What can (or could) the Flames do about their salary cap troubles?

Updated: September 20, 2016 at 2:00 pm by Ari Yanover

The bad news: the Calgary Flames are in tough times, salary cap-wise. They’ve incurred the wrath of bonus overages and/or buyout shenanigans, the guy who’s probably going to be their most expensive player remains unsigned, and they probably won’t be able to bring back Jakub Nakladal. Also, does anyone even remember Freddie Hamilton anymore?

The good news: the Calgary Flames still have about three weeks to figure it all out! Hopefully they do.

In the meantime, let’s take a look at what the Flames maybe should have done, and what they can still do, while we wait for them to actually do stuff again.

What they could have done

Not sign Troy Brouwer (or sign him at a lesser cap hit).

This has been referenced… a fair number of times since the Flames signed him. (My very first post on it was perplexed as to how his cap hit fits in, and I don’t feel that question has actually been answered yet.) With a $4.5 million cap hit, Brouwer costs a pretty penny. He’s the second highest paid forward on the Flames – should be third once Gaudreau is signed – and takes up a substantial part of the cap.

No Brouwer means an extra $4.5 million, which means overages and shady buyouts aren’t a problem, plus Gaudreau and Nakladal can come back.

No Brouwer also raises the question as to just who would play on the right side. Daniel Pribyl likely won’t start the season in the NHL; also, he’s a rookie. Asking pretty much every non-Gaudreau left winger to play the opposite side probably doesn’t make for a particularly good lineup. Very few of our bargain big suggestions were probably sure bets.

Then again, what are the expectations for this season? Does having Brouwer make them more likely to occur than putting things on hold for a year?

Buy out Dennis Wideman instead of Mason Raymond.

By buying out Raymond, the Flames saved $2.1 million on their cap this season. They don’t even particularly need to worry about replacing his spot, as various kids called up from the farm he was sent down to fulfilled that role easily last year.

However, if the Flames had retained Raymond and instead bought out Wideman, they would have saved $4 million in cap space. They would still need to replace him, though; and oh hey, look, there’s a shiny Nakladal here who probably isn’t going to cost much more than $1 million. If the Flames had done this, they would have upgraded their defence while still creating something like an additional $3 million in cap space: $900k more than they would have right now, which would at least cover the overage.

I would have trusted Raymond to have a bounce back season, especially under a new coach, more than I trust Wideman to do… well… anything other than shoot wide on the powerplay. Raymond also wouldn’t have been totally redundant on the roster. And if worst came to worst, at least he didn’t have a no movement clause.

What they can still do

Demote Brandon Bollig.

Bollig costs $1.25 million on the cap, which is a silly amount for a depreciating fourth liner and/or pressbox fodder. If he spends his season in Stockton, the Flames get an extra $925k in cap space. But they still need to replace him – and hey, Garnet Hathaway costs $690k, or Linden Vey is $700k, or if Freddie Hamilton is still alive he’d probably come in at a similar amount.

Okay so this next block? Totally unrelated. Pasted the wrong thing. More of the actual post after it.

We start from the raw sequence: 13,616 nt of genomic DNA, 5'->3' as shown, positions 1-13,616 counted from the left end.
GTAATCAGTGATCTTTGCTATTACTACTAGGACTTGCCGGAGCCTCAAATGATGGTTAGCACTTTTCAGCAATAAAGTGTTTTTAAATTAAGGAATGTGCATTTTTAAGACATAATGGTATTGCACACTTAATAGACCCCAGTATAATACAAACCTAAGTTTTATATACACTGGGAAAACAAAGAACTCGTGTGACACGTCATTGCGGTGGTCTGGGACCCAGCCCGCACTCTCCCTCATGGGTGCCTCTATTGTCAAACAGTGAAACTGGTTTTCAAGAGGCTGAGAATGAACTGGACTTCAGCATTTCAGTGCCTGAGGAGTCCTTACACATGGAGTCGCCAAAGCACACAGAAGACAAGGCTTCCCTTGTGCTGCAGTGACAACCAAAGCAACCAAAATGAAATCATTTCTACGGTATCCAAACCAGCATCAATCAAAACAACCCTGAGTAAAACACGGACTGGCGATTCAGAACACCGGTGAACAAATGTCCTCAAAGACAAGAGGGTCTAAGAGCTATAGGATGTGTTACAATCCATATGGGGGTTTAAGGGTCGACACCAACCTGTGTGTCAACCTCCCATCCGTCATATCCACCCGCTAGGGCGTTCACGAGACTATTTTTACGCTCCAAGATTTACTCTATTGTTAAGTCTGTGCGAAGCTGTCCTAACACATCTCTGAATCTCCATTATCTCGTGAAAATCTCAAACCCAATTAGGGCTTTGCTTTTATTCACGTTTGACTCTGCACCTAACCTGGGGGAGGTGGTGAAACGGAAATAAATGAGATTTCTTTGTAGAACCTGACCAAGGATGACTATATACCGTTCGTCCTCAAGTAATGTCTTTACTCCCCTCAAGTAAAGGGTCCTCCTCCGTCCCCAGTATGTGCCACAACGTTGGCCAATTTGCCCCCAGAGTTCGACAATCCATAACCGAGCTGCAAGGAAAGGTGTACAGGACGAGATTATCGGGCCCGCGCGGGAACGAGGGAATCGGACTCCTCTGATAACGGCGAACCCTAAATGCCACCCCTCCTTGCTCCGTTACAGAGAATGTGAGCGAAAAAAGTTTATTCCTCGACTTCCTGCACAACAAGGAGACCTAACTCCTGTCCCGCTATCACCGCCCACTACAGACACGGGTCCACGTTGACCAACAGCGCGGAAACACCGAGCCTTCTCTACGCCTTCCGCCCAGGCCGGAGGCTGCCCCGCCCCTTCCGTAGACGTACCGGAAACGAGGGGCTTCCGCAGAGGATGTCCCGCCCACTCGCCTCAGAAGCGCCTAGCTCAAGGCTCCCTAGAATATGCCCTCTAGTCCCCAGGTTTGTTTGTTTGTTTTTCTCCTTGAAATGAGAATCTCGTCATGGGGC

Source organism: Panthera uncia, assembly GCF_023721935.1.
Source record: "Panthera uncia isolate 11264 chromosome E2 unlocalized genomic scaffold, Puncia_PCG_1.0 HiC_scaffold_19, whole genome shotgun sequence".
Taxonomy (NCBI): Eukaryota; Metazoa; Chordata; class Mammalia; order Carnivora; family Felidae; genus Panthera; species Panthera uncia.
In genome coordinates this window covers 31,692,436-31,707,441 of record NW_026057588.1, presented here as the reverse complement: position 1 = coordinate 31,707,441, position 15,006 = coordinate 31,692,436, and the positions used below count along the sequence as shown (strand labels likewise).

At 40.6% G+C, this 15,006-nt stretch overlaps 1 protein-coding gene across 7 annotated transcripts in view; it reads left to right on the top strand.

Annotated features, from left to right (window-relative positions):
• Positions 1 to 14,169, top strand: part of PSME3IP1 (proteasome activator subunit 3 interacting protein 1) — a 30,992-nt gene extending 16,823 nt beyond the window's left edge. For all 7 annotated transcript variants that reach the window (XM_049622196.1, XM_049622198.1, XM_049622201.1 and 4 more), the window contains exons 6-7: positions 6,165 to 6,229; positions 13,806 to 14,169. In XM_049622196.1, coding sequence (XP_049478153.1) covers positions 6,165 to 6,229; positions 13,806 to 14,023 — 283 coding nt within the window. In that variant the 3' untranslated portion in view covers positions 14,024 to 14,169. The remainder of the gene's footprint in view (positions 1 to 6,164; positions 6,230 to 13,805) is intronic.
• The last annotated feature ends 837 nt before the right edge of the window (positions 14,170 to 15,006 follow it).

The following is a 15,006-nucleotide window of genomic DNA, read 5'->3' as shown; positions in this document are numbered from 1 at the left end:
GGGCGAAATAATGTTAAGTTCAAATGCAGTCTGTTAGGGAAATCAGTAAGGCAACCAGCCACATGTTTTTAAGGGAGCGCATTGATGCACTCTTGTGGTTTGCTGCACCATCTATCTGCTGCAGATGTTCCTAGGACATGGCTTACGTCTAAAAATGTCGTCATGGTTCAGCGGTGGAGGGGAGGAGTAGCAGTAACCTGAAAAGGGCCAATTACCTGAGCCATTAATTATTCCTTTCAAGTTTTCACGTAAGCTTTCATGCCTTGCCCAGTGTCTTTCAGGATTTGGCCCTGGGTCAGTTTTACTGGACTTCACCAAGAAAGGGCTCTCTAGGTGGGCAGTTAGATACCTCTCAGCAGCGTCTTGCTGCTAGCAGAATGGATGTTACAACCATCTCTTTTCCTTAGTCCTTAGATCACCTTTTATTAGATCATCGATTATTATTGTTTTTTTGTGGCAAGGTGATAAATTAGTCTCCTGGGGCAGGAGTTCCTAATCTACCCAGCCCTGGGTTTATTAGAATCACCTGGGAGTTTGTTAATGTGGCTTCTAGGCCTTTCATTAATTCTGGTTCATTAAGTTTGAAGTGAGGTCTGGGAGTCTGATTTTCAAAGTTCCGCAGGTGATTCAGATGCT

That’s only about $225k in savings, but at this point, every little bit counts. And besides, I think I’d trust any of those guys on the ice more than Bollig.

Make a trade.

I’m not talking about trading Wideman for a sixth round pick. That’s not going to happen. If it was going to happen it would have by now. Barring Wideman going nuts (in a good way, not in a possibly-concussed-cross-checking-officials way) this season, it’s hard to see any team genuinely wanting to take a flyer on him, at least without dumping a terrible contract in return.

(Besides, why would anyone trade for Wideman when Nakladal is out there for free?)

I’m talking about having to give up actual assets along with bad contracts. You know, like how the Flames were offering to do stuff like take on Cam Ward’s contract if the Hurricanes sent a first round pick the other way at the 2014 draft.

This seems less than ideal, because it’s mortgaging the future, which the Flames are finally just on the cusp of. But it does pose the question: what is a comfortable cap balance worth to you? Is an extra $5.25 million in cap space worth, say, Brandon Hickey and a third round pick? Getting rid of Bryan Bickell’s cap hit cost Teuvo Teravainen.

Because nobody’s going to take on a giant cap hit without getting something in return.

What about Smid and LTIR?

Assuming Ladislav Smid is not good to go for the start of the season, or ever again, really, then once their opening roster is announced – with him on it – the Flames can place him on the long-term injured reserve, and be allowed to exceed the cap by an additional $3.5 million for as long as he’s there.


Which is, you know. What we did last year. And he played 22 NHL games. So he wasn’t dead quite yet. And still isn’t. Because he’s skating. Which he was also doing at this time last year. And if Smid is medically cleared to play – which absolutely remains a possibility – then the Flames don’t have that $3.5 million to work with, because it’s all tied up in him. Short of the Flames hiring Tonya Harding, they may not be able to guarantee Smid staying on LTIR throughout the year.

So I’m not willing to write in an extra $3.5 million for the Flames in cap space. Not without knowing all the details. The Flames might not even know. And if he suddenly returns, they’d need to find a way to shed the extra salary they’d be carrying in his absence immediately – so it’s all very risky, at least from the outsider’s perspective.